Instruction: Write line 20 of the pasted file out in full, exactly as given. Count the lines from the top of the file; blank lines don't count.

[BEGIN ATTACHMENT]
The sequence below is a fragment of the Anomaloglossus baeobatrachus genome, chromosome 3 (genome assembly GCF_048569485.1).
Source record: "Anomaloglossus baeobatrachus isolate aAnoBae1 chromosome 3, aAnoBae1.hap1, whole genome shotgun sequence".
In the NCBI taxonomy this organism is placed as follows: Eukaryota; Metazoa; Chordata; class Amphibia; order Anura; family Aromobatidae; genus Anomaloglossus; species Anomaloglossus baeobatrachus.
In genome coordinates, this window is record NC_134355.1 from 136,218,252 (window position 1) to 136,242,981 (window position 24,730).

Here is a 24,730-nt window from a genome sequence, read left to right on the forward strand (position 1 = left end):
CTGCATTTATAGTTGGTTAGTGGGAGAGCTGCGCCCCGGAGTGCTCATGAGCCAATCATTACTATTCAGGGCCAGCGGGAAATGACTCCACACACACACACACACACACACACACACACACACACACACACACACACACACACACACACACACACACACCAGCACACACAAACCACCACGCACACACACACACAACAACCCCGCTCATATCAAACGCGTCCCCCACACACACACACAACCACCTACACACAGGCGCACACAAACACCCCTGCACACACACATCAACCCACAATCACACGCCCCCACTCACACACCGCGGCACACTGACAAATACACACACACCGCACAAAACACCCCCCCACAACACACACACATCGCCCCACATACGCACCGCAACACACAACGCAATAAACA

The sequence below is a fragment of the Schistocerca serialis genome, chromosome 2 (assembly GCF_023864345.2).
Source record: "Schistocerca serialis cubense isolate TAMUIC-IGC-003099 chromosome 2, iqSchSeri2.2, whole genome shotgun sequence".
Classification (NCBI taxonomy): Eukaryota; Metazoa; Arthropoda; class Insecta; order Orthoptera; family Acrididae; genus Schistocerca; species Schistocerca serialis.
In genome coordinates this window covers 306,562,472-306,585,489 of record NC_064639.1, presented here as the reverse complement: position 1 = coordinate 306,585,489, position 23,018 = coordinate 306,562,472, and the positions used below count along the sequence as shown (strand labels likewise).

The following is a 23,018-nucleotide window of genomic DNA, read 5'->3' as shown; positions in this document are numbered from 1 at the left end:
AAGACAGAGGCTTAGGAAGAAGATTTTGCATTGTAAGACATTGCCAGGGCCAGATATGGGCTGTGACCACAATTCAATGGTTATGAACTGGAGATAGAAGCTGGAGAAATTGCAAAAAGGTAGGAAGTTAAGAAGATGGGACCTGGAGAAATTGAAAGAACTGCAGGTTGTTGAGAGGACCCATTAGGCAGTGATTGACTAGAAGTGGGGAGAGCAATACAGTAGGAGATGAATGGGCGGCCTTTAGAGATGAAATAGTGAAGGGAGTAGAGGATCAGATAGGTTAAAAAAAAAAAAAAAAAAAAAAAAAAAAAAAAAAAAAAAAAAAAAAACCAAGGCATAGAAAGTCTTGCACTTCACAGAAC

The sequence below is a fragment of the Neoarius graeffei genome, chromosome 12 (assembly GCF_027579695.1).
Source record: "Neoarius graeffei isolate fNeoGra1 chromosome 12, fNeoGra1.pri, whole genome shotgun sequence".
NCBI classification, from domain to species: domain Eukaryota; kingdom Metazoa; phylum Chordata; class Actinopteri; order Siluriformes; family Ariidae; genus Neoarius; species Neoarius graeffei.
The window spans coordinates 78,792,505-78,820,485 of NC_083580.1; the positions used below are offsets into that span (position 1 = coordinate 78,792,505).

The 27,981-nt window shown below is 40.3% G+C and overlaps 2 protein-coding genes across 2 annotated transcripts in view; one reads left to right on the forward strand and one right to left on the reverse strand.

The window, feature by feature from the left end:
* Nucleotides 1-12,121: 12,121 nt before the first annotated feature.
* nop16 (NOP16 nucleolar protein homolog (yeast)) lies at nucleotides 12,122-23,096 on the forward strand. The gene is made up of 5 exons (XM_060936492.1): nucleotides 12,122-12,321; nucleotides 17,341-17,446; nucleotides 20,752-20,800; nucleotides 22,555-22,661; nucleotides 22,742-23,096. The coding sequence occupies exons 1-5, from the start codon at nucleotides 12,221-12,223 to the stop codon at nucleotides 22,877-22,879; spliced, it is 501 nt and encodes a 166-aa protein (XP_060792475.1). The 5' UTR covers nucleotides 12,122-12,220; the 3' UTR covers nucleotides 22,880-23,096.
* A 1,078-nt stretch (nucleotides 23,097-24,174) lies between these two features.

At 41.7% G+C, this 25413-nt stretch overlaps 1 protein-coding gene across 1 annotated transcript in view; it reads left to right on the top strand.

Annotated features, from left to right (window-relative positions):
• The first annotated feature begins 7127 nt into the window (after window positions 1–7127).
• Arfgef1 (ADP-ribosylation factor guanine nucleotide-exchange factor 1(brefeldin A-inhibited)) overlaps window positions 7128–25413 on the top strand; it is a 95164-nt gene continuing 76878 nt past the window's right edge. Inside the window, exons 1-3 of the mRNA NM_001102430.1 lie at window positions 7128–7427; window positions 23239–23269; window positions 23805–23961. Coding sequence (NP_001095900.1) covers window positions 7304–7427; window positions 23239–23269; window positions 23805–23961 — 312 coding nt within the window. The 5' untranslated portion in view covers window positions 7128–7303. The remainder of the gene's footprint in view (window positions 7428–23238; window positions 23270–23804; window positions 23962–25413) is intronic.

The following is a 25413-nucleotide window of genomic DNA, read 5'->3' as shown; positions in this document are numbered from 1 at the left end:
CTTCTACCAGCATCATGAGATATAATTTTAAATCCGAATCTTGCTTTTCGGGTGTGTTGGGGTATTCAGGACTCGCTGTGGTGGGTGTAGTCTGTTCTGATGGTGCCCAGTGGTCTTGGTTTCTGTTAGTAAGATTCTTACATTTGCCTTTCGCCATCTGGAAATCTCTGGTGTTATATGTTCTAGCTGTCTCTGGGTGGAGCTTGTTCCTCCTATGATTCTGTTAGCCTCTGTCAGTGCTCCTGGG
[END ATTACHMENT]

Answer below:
* nop16 (NOP16 nucleolar protein homolog (yeast)) lies at nucleotides 12,122-23,096 on the forward strand. The gene is made up of 5 exons (XM_060936492.1): nucleotides 12,122-12,321; nucleotides 17,341-17,446; nucleotides 20,752-20,800; nucleotides 22,555-22,661; nucleotides 22,742-23,096. The coding sequence occupies exons 1-5, from the start codon at nucleotides 12,221-12,223 to the stop codon at nucleotides 22,877-22,879; spliced, it is 501 nt and encodes a 166-aa protein (XP_060792475.1). The 5' UTR covers nucleotides 12,122-12,220; the 3' UTR covers nucleotides 22,880-23,096.